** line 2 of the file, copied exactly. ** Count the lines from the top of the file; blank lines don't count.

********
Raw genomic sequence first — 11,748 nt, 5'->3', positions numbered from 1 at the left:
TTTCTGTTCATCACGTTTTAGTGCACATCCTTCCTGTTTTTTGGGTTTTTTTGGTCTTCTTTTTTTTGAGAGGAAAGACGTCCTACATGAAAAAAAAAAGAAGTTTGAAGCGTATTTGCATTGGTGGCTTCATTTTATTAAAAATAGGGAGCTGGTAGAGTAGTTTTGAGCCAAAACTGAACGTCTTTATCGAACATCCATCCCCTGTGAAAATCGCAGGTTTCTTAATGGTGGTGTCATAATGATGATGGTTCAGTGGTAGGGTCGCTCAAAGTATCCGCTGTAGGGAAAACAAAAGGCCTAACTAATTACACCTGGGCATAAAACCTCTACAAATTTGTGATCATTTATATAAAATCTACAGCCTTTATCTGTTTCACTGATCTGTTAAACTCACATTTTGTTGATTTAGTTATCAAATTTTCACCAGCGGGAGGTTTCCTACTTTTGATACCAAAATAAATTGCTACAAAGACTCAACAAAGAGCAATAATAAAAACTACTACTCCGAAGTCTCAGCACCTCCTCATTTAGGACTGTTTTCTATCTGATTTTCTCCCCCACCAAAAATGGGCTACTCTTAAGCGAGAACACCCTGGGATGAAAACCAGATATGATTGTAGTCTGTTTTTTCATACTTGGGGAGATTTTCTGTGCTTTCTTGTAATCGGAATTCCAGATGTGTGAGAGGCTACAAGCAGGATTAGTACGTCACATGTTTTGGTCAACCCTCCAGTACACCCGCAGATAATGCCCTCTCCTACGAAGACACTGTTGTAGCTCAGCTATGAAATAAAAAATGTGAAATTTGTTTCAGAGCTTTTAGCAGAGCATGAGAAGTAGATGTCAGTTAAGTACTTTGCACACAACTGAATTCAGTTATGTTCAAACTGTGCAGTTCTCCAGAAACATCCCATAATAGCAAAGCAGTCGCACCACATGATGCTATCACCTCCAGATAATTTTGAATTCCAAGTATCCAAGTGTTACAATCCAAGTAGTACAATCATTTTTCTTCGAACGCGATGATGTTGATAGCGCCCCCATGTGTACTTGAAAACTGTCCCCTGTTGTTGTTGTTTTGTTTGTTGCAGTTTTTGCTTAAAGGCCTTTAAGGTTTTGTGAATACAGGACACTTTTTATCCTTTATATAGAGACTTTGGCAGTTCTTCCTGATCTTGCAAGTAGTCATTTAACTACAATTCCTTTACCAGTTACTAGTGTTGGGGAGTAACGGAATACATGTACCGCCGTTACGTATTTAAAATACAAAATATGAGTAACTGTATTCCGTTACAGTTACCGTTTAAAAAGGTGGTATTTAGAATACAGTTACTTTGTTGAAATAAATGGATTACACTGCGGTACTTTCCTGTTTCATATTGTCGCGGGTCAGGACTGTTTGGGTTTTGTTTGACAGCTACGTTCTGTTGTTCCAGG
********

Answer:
TTTCTGTTCATCACGTTTTAGTGCACATCCTTCCTGTTTTTTGGGTTTTTTTGGTCTTCTTTTTTTTGAGAGGAAAGACGTCCTACATGAAAAAAAAAAGAAGTTTGAAGCGTATTTGCATTGGTGGCTTCATTTTATTAAAAATAGGGAGCTGGTAGAGTAGTTTTGAGCCAAAACTGAACGTCTTTATCGAACATCCATCCCCTGTGAAAATCGCAGGTTTCTTAATGGTGGTGTCATAATGATGATGGTTCAGTGGTAGGGTCGCTCAAAGTATCCGCTGTAGGGAAAACAAAAGGCCTAACTAATTACACCTGGGCATAAAACCTCTACAAATTTGTGATCATTTATATAAAATCTACAGCCTTTATCTGTTTCACTGATCTGTTAAACTCACATTTTGTTGATTTAGTTATCAAATTTTCACCAGCGGGAGGTTTCCTACTTTTGATACCAAAATAAATTGCTACAAAGACTCAACAAAGAGCAATAATAAAAACTACTACTCCGAAGTCTCAGCACCTCCTCATTTAGGACTGTTTTCTATCTGATTTTCTCCCCCACCAAAAATGGGCTACTCTTAAGCGAGAACACCCTGGGATGAAAACCAGATATGATTGTAGTCTGTTTTTTCATACTTGGGGAGATTTTCTGTGCTTTCTTGTAATCGGAATTCCAGATGTGTGAGAGGCTACAAGCAGGATTAGTACGTCACATGTTTTGGTCAACCCTCCAGTACACCCGCAGATAATGCCCTCTCCTACGAAGACACTGTTGTAGCTCAGCTATGAAATAAAAAATGTGAAATTTGTTTCAGAGCTTTTAGCAGAGCATGAGAAGTAGATGTCAGTTAAGTACTTTGCACACAACTGAATTCAGTTATGTTCAAACTGTGCAGTTCTCCAGAAACATCCCATAATAGCAAAGCAGTCGCACCACATGATGCTATCACCTCCAGATAATTTTGAATTCCAAGTATCCAAGTGTTACAATCCAAGTAGTACAATCATTTTTCTTCGAACGCGATGATGTTGATAGCGCCCCCATGTGTACTTGAAAACTGTCCCCTGTTGTTGTTGTTTTGTTTGTTGCAGTTTTTGCTTAAAGGCCTTTAAGGTTTTGTGAATACAGGACACTTTTTATCCTTTATATAGAGACTTTGGCAGTTCTTCCTGATCTTGCAAGTAGTCATTTAACTACAATTCCTTTACCAGTTACTAGTGTTGGGGAGTAACGGAATACATGTACCGCCGTTACGTATTTAAAATACAAAATATGAGTAACTGTATTCCGTTACAGTTACCGTTTAAAAAGGTGGTATTTAGAATACAGTTACTTTGTTGAAATAAATGGATTACACTGCGGTACTTTCCTGTTTCATATTGTCGCGGGTCAGGACTGTTTGGGTTTTGTTTGACAGCTACGTTCTGTTGTTCCAGG